This paper presents design and development of a haptic interfacing system working with magnetorheological fluids. This system consists of three interchangeable parts: a MR actuator, an interfacing circuitry, and a computer program. The MR actuator is optimally analyzed and designed with finite element simulation, by considering the effects of both magnetic field formation and MR effect formation mechanism. The computer screen is portioned in various segments and the controllable software monitors the attributed values of the voltage to the screen. The computer program, via the parallel port-interfacing circuitry, monitors the current through the electromagnet. Simultaneously, a sensor detects the knob position; the corresponding motion can be observed through a cursor on a computer display. An interactive program is written to demonstrate the working of the haptic interface system. It displays a series of colour bands across the screen, each representing an assigned resistive torque value. As the cursor enters these zones, the corresponding feedback signal is sent to the haptic device.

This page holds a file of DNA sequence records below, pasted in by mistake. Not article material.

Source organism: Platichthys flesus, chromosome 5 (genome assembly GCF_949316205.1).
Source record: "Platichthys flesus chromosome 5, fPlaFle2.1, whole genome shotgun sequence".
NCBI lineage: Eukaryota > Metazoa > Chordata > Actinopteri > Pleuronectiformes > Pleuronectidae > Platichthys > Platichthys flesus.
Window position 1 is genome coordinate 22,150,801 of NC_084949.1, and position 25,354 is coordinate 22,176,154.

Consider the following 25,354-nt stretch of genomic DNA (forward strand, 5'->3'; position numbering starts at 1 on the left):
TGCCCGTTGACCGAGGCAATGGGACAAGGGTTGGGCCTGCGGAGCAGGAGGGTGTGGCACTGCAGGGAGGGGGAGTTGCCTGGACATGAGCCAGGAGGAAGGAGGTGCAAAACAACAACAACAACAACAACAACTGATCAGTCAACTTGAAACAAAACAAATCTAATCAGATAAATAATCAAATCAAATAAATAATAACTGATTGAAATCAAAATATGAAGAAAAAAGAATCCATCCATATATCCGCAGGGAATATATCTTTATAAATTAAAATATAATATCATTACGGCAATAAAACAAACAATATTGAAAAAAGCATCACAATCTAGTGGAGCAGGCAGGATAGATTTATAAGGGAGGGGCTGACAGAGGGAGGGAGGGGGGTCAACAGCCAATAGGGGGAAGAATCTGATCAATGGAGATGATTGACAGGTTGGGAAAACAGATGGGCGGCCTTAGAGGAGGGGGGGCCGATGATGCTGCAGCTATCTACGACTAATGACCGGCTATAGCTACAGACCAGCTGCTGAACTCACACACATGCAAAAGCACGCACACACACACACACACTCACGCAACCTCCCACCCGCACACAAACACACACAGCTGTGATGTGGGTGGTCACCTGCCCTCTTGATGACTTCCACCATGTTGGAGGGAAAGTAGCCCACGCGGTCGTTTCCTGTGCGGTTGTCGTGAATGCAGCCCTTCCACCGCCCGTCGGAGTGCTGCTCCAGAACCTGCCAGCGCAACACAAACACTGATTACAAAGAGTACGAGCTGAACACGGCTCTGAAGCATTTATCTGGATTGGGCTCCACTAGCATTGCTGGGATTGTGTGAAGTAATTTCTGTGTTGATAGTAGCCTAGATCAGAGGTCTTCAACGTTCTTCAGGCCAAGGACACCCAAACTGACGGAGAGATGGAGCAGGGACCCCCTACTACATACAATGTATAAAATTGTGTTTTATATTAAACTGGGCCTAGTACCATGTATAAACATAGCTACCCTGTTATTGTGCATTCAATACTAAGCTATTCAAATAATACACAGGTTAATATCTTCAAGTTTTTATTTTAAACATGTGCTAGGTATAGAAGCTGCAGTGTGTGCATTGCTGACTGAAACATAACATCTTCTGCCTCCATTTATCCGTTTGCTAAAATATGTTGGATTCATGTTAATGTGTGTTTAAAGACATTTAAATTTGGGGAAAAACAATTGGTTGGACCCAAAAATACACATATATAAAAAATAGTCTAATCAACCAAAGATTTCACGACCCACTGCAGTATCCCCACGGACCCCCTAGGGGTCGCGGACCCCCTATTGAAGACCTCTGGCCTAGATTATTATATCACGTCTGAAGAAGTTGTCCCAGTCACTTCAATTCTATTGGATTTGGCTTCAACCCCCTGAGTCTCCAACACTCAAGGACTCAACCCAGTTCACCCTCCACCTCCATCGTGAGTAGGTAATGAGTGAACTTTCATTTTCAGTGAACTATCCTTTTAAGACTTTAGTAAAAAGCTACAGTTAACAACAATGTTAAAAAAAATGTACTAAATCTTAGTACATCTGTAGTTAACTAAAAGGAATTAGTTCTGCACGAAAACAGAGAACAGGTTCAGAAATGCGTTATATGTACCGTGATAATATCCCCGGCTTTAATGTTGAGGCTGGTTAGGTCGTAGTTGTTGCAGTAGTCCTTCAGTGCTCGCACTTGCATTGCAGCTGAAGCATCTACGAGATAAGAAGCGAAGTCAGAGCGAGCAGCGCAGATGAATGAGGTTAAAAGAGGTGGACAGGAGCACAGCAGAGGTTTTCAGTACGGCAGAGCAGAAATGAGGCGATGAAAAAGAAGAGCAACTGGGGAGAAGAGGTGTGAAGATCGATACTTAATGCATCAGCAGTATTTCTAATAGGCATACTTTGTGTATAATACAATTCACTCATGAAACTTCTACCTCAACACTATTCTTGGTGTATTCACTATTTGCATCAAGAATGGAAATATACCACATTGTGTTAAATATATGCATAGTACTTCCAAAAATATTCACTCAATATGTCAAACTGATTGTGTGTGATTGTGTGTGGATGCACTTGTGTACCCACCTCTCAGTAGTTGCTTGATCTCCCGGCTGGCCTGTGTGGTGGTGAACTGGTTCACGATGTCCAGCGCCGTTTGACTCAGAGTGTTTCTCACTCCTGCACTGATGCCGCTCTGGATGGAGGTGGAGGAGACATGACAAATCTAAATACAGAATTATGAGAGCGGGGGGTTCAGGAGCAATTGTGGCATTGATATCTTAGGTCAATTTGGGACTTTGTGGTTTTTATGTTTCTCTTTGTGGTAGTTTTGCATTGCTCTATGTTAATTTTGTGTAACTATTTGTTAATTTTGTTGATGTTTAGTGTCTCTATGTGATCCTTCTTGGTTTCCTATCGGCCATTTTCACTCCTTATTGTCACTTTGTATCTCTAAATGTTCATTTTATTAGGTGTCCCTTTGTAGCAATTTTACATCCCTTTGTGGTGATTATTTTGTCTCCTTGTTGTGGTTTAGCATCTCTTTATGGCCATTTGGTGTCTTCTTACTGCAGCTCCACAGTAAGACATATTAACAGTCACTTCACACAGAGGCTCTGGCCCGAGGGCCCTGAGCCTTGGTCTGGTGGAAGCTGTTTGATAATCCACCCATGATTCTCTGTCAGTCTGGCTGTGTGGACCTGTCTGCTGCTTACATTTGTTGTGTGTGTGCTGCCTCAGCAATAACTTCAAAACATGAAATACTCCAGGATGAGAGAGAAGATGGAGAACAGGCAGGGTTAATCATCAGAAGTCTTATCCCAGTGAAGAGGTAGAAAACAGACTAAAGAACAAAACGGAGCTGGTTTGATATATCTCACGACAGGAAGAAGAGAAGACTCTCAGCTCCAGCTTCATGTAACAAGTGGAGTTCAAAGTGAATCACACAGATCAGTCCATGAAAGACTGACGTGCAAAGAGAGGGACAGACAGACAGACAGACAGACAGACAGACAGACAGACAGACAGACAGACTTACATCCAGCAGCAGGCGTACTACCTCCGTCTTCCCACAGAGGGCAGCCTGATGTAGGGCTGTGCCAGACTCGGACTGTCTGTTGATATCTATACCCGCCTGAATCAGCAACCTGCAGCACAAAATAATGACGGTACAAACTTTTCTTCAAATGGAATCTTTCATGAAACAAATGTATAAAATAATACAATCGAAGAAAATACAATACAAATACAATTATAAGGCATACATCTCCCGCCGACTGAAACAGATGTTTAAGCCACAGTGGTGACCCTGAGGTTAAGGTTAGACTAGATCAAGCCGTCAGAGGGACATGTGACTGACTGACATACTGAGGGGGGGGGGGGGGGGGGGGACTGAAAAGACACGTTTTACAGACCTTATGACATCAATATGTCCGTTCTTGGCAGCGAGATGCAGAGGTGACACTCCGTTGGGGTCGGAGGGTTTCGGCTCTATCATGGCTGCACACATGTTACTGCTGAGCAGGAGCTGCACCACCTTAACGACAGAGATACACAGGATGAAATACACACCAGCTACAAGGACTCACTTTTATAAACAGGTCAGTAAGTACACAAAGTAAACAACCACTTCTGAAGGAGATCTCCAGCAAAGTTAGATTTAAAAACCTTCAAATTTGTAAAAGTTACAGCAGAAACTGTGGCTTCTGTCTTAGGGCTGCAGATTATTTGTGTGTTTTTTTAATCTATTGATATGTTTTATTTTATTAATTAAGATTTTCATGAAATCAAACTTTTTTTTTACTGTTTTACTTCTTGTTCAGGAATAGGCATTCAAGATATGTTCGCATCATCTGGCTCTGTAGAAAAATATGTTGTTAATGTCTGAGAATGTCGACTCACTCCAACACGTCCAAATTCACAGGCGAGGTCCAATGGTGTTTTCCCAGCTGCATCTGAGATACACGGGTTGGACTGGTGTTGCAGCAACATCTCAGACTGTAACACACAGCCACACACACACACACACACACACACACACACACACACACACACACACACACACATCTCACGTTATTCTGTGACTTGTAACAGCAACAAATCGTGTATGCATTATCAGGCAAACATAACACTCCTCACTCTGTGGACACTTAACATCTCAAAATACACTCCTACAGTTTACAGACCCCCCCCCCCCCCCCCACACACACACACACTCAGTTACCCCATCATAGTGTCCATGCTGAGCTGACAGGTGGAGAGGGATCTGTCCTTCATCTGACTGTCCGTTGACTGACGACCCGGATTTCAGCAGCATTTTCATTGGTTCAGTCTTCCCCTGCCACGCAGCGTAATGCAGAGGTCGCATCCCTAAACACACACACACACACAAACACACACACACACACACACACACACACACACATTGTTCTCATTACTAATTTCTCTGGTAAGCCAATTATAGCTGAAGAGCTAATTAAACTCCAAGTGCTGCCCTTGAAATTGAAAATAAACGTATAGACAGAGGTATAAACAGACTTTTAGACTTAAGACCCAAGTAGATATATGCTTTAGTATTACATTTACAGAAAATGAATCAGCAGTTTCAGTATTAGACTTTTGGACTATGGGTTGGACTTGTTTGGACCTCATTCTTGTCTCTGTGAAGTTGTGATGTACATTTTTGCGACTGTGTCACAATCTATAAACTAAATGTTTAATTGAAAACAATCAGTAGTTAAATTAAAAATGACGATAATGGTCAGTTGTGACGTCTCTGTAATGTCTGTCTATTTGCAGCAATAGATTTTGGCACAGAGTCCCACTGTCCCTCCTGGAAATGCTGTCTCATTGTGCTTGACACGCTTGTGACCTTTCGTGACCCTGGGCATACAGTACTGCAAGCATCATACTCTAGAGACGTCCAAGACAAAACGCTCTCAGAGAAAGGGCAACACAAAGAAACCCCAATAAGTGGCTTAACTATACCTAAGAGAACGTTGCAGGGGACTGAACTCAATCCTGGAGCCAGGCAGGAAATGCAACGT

In this paper, viscoelastic properties of MR fluids under oscillatory shear were experimentally studied using a rheometer with parallel-plate geometry. The experiments were conducted with amplitude sweep mode and frequency sweep mode. For the amplitude sweep mode, the driving frequency is fixed at a given value of (omega) rad/s and the strain amplitude, (gamma) 0, is swept from 0.01% to 100$; For the frequency sweep mode, the strain amplitude is fixed at a certain strain, (gamma) 0, and driving frequency is swept from 1 to 11 Hz. Consequently, the effects of strain amplitude, frequency, magnetic field strength, and temperature on the viscoelastic properties of MR fluids were investigated. MR fluid behaves as a linear viscoelastic body for sufficiently small strain amplitude ((gamma) 0<EQ(gamma) lin), while nonlinear viscoelastic behavior is observed for high strain ranges ((gamma) 0>(gamma) lin). At small strain amplitudes, the storage modulus and the loss modulus are independent of strain amplitude. At high strain amplitudes, the storage modulus is independent of the frequency and approaches plateau values at low frequencies. With increasing frequency, the storage modulus shows a decreasing trend before increasing again. The loss modulus varies slightly with frequency. MR fluid shows elastic-dominated properties in a magnetic field. Both the storage modulus and the loss modulus increase significantly with increasing field of strength. The temperature dependence of viscoelastic properties is also discussed. For the experimental temperature range of 20 degree(s)C to 60 degree(s)C, the storage modulus shows a slightly decreasing trend with temperature.